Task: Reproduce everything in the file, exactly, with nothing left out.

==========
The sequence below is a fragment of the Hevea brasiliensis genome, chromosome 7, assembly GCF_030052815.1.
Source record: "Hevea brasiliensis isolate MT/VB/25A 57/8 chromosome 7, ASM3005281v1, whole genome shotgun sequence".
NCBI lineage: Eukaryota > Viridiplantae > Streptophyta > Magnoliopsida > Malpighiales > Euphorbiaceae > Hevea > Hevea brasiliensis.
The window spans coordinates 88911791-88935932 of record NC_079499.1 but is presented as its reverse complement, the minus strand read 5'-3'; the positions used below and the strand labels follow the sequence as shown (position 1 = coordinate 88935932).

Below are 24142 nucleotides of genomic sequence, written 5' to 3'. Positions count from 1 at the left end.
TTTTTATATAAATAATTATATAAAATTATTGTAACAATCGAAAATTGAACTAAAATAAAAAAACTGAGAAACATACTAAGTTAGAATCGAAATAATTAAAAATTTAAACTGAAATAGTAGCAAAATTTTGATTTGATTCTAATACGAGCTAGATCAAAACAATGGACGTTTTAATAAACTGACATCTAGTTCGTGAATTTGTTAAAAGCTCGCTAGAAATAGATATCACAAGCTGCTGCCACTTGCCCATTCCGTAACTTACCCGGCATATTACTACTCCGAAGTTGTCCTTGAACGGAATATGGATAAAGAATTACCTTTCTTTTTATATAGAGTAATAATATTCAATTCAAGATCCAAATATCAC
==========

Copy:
The sequence below is a fragment of the Hevea brasiliensis genome, chromosome 7, assembly GCF_030052815.1.
Source record: "Hevea brasiliensis isolate MT/VB/25A 57/8 chromosome 7, ASM3005281v1, whole genome shotgun sequence".
NCBI lineage: Eukaryota > Viridiplantae > Streptophyta > Magnoliopsida > Malpighiales > Euphorbiaceae > Hevea > Hevea brasiliensis.
The window spans coordinates 88911791-88935932 of record NC_079499.1 but is presented as its reverse complement, the minus strand read 5'-3'; the positions used below and the strand labels follow the sequence as shown (position 1 = coordinate 88935932).

Below are 24142 nucleotides of genomic sequence, written 5' to 3'. Positions count from 1 at the left end.
TTTTTATATAAATAATTATATAAAATTATTGTAACAATCGAAAATTGAACTAAAATAAAAAAACTGAGAAACATACTAAGTTAGAATCGAAATAATTAAAAATTTAAACTGAAATAGTAGCAAAATTTTGATTTGATTCTAATACGAGCTAGATCAAAACAATGGACGTTTTAATAAACTGACATCTAGTTCGTGAATTTGTTAAAAGCTCGCTAGAAATAGATATCACAAGCTGCTGCCACTTGCCCATTCCGTAACTTACCCGGCATATTACTACTCCGAAGTTGTCCTTGAACGGAATATGGATAAAGAATTACCTTTCTTTTTATATAGAGTAATAATATTCAATTCAAGATCCAAATATCAC